Tips About Applying Labels
May 16, 2011
I did some more work out at Olequa Cellars recently, this time adding labels to bottles. Here are a few things that I learned.
First off, the bottles were being stored in the cellar, which was a cool/cold 50⁰ F. We were told that if we moved the bottles out of the cellar that the bottles would then collect condensation, and then the labels wouldn’t stick. Our choices were to apply the labels there, or move the bottles, wait a few hours, label, and then move them back again. We decided to do the labeling in the cellar.
Next, we were actually applying the labels by hand. Since this is a commercial operation, we had to apply a front label and a back label, which would contain the surgeon general’s warning about the consumption of alcohol. I applied the back label, and my husband applied the front label, and it took us a little bit to get the hang of applying without leaving bubbles. Our first couple of labels were also applied where mine were high and his were low. I’m also sure that not all the labels were on their squarely. This got me thinking about labeling machines, which would insure no bubbles and squarely placed labels applied at the same level.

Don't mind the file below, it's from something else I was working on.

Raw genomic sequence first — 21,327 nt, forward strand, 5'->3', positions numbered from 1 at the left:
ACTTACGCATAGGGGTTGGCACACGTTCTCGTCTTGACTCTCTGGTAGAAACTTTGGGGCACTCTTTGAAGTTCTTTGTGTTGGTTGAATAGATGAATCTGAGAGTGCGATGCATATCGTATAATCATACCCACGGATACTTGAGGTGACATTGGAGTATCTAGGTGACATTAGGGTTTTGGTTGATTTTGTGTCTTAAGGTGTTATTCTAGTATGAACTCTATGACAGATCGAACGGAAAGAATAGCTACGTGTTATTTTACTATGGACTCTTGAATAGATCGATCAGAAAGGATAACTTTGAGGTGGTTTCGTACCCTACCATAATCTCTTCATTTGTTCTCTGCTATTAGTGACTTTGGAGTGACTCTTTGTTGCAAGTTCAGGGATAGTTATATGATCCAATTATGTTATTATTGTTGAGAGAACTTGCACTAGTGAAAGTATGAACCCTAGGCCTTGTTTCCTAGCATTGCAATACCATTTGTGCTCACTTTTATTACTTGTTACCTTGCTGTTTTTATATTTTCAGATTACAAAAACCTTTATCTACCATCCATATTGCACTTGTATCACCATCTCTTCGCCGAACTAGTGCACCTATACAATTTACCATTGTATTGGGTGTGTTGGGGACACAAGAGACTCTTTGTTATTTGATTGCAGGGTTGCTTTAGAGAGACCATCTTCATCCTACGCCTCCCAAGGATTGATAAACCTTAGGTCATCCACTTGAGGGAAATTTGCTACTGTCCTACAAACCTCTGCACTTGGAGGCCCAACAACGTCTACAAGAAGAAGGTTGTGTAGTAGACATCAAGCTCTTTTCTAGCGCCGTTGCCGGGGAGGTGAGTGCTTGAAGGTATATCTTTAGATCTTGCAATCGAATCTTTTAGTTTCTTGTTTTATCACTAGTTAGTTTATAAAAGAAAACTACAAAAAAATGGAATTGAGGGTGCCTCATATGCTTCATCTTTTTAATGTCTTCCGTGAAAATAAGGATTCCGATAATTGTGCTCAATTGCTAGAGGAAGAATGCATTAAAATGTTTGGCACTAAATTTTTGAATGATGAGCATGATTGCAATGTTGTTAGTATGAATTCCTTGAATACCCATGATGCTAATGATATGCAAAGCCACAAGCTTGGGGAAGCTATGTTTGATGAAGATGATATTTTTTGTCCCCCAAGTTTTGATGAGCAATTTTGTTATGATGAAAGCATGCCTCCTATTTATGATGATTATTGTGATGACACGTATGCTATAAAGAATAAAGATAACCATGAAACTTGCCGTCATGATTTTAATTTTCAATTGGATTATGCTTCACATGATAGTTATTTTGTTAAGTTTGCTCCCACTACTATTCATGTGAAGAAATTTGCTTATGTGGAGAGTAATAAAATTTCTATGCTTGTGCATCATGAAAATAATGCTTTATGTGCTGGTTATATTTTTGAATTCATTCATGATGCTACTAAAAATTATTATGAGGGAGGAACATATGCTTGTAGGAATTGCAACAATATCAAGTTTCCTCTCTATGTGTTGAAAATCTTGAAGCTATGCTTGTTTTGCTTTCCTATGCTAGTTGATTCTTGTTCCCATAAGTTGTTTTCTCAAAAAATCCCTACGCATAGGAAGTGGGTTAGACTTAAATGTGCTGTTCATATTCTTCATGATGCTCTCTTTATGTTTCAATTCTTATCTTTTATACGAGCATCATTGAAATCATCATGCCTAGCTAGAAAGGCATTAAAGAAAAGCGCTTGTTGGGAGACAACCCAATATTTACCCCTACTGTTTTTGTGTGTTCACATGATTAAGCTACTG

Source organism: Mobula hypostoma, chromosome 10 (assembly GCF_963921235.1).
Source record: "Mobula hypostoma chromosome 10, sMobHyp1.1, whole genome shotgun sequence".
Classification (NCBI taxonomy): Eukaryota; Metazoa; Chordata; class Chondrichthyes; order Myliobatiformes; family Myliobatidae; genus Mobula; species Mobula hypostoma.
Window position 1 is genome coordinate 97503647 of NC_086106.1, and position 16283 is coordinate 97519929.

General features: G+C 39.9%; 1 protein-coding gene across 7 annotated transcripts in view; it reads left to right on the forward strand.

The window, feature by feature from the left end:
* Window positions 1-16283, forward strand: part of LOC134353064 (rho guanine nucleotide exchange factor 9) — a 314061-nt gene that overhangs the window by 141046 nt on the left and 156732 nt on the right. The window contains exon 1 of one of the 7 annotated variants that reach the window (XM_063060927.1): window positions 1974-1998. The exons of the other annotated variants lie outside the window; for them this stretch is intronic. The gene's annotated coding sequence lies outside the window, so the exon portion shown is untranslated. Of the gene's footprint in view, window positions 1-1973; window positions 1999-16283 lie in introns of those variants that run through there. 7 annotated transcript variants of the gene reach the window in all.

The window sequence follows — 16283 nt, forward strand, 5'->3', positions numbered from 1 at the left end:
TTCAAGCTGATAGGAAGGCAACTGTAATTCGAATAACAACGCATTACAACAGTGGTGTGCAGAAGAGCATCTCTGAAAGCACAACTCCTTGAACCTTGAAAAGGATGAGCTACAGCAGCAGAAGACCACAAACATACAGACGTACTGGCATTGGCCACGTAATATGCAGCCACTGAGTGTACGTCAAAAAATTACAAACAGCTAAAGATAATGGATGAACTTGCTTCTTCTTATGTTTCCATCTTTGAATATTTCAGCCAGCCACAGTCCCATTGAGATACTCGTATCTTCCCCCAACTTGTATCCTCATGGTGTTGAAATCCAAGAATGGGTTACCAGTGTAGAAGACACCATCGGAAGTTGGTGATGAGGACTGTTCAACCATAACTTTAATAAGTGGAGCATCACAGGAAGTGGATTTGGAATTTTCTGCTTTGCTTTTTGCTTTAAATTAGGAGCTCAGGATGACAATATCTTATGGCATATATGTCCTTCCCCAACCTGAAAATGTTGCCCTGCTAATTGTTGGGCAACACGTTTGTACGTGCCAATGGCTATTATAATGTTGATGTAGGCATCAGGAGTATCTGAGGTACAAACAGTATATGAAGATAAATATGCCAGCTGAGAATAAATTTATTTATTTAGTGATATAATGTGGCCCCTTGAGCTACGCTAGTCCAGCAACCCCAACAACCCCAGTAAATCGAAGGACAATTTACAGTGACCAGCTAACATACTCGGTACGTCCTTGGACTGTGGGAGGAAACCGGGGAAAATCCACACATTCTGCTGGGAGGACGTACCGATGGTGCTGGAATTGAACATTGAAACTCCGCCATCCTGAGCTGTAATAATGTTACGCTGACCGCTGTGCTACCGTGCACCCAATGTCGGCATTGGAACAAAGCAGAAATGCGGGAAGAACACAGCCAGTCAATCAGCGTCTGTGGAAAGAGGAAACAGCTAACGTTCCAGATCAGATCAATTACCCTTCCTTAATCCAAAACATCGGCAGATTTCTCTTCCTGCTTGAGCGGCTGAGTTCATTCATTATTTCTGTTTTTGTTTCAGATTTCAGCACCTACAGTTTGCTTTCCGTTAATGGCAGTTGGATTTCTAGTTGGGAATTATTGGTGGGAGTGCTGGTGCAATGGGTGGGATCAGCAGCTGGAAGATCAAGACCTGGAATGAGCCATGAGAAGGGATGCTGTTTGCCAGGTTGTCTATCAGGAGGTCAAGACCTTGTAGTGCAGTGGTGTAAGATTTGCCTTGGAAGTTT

Near as I can tell, a machine like this costs around $1,000-$1,500. It took two of us about 1.5 hours do hand label six cases of wine, which is 72 bottles. This means we were processing a little over a minute per bottle plus some box moving, which would probably be 2 minutes per bottle with just one person. Watching that video, it isn’t even taking him 5 seconds per bottle to apply two labels. This means that it should have taken him six minutes to apply labels to 72 bottles, but probably more like 30 minutes due to having to shift bottles and boxes around. There is a huge labor savings here! Granted, I don’t know the printing cost of printing a single sticker with a peel off back versus a roll of stickers, so that could eat into the savings.
Still, we were actually labeling during a tasting, and there was a box taken from us when we finished immediately to the tasting room. The people in the tasting room would have had a difficult time labeling by hand for a sale with all the people there, so they probably wouldn’t have done it, and then the wine wouldn’t have been sold. However, with a machine like that, labeling could have been accomplished without neglecting the tasting room, if you could overcome the condensation problem.